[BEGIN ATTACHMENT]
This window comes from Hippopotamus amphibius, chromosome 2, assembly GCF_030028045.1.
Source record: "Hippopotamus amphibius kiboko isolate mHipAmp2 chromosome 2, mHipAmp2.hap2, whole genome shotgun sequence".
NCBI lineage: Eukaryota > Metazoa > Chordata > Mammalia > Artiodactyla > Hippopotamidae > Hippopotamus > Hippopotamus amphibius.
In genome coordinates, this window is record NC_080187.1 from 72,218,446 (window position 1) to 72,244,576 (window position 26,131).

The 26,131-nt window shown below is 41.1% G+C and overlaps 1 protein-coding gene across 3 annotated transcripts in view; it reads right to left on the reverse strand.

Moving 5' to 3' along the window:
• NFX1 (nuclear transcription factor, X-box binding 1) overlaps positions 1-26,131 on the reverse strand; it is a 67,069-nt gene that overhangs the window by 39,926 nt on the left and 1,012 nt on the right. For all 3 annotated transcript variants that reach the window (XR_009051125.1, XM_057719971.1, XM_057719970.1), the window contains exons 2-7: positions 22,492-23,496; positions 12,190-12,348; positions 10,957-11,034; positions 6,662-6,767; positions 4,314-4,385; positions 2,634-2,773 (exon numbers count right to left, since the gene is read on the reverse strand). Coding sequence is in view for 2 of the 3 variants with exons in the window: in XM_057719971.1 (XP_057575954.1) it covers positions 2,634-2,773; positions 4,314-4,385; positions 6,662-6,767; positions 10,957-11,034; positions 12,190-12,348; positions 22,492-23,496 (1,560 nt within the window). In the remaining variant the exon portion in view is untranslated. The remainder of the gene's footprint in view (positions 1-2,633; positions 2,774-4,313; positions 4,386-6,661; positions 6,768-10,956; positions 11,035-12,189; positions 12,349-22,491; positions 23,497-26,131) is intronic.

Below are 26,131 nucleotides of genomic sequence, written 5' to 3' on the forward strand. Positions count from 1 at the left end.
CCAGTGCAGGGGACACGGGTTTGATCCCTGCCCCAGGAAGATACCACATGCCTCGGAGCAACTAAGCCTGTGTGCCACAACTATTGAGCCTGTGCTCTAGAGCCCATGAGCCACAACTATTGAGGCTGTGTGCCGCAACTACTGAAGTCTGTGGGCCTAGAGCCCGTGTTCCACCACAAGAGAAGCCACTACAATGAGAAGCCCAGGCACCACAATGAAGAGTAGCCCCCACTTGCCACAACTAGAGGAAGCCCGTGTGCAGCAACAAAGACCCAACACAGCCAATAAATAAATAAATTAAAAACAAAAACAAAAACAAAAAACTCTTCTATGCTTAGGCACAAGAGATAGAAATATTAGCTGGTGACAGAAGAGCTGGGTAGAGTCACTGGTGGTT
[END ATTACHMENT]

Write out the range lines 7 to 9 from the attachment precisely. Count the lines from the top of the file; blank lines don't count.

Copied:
• NFX1 (nuclear transcription factor, X-box binding 1) overlaps positions 1-26,131 on the reverse strand; it is a 67,069-nt gene that overhangs the window by 39,926 nt on the left and 1,012 nt on the right. For all 3 annotated transcript variants that reach the window (XR_009051125.1, XM_057719971.1, XM_057719970.1), the window contains exons 2-7: positions 22,492-23,496; positions 12,190-12,348; positions 10,957-11,034; positions 6,662-6,767; positions 4,314-4,385; positions 2,634-2,773 (exon numbers count right to left, since the gene is read on the reverse strand). Coding sequence is in view for 2 of the 3 variants with exons in the window: in XM_057719971.1 (XP_057575954.1) it covers positions 2,634-2,773; positions 4,314-4,385; positions 6,662-6,767; positions 10,957-11,034; positions 12,190-12,348; positions 22,492-23,496 (1,560 nt within the window). In the remaining variant the exon portion in view is untranslated. The remainder of the gene's footprint in view (positions 1-2,633; positions 2,774-4,313; positions 4,386-6,661; positions 6,768-10,956; positions 11,035-12,189; positions 12,349-22,491; positions 23,497-26,131) is intronic.

Below are 26,131 nucleotides of genomic sequence, written 5' to 3' on the forward strand. Positions count from 1 at the left end.
CCAGTGCAGGGGACACGGGTTTGATCCCTGCCCCAGGAAGATACCACATGCCTCGGAGCAACTAAGCCTGTGTGCCACAACTATTGAGCCTGTGCTCTAGAGCCCATGAGCCACAACTATTGAGGCTGTGTGCCGCAACTACTGAAGTCTGTGGGCCTAGAGCCCGTGTTCCACCACAAGAGAAGCCACTACAATGAGAAGCCCAGGCACCACAATGAAGAGTAGCCCCCACTTGCCACAACTAGAGGAAGCCCGTGTGCAGCAACAAAGACCCAACACAGCCAATAAATAAATAAATTAAAAACAAAAACAAAAACAAAAAACTCTTCTATGCTTAGGCACAAGAGATAGAAATATTAGCTGGTGACAGAAGAGCTGGGTAGAGTCACTGGTGGTT